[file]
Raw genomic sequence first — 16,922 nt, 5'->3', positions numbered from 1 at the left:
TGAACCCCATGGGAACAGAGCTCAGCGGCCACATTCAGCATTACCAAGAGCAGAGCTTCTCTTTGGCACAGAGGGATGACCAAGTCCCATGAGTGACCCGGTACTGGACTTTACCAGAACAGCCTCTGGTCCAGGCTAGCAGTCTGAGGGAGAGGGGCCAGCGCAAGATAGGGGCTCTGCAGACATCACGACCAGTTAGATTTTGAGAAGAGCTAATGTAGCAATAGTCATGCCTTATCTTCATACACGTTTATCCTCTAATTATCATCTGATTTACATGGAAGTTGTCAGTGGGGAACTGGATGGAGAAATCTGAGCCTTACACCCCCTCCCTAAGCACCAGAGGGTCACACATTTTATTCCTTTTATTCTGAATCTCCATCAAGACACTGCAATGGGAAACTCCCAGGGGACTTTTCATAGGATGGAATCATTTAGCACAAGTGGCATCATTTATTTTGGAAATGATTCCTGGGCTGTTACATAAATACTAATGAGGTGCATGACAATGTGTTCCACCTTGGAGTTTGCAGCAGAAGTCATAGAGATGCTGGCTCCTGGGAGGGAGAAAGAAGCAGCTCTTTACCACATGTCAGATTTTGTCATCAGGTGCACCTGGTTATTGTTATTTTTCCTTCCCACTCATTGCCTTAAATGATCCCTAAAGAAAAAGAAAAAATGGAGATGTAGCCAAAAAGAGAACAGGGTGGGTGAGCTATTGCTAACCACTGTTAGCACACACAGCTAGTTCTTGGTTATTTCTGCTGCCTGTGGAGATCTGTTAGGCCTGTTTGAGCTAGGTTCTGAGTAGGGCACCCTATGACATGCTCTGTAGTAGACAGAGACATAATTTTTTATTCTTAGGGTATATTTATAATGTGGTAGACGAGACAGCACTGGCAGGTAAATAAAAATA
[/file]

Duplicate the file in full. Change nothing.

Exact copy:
Raw genomic sequence first — 16,922 nt, 5'->3', positions numbered from 1 at the left:
TGAACCCCATGGGAACAGAGCTCAGCGGCCACATTCAGCATTACCAAGAGCAGAGCTTCTCTTTGGCACAGAGGGATGACCAAGTCCCATGAGTGACCCGGTACTGGACTTTACCAGAACAGCCTCTGGTCCAGGCTAGCAGTCTGAGGGAGAGGGGCCAGCGCAAGATAGGGGCTCTGCAGACATCACGACCAGTTAGATTTTGAGAAGAGCTAATGTAGCAATAGTCATGCCTTATCTTCATACACGTTTATCCTCTAATTATCATCTGATTTACATGGAAGTTGTCAGTGGGGAACTGGATGGAGAAATCTGAGCCTTACACCCCCTCCCTAAGCACCAGAGGGTCACACATTTTATTCCTTTTATTCTGAATCTCCATCAAGACACTGCAATGGGAAACTCCCAGGGGACTTTTCATAGGATGGAATCATTTAGCACAAGTGGCATCATTTATTTTGGAAATGATTCCTGGGCTGTTACATAAATACTAATGAGGTGCATGACAATGTGTTCCACCTTGGAGTTTGCAGCAGAAGTCATAGAGATGCTGGCTCCTGGGAGGGAGAAAGAAGCAGCTCTTTACCACATGTCAGATTTTGTCATCAGGTGCACCTGGTTATTGTTATTTTTCCTTCCCACTCATTGCCTTAAATGATCCCTAAAGAAAAAGAAAAAATGGAGATGTAGCCAAAAAGAGAACAGGGTGGGTGAGCTATTGCTAACCACTGTTAGCACACACAGCTAGTTCTTGGTTATTTCTGCTGCCTGTGGAGATCTGTTAGGCCTGTTTGAGCTAGGTTCTGAGTAGGGCACCCTATGACATGCTCTGTAGTAGACAGAGACATAATTTTTTATTCTTAGGGTATATTTATAATGTGGTAGACGAGACAGCACTGGCAGGTAAATAAAAATA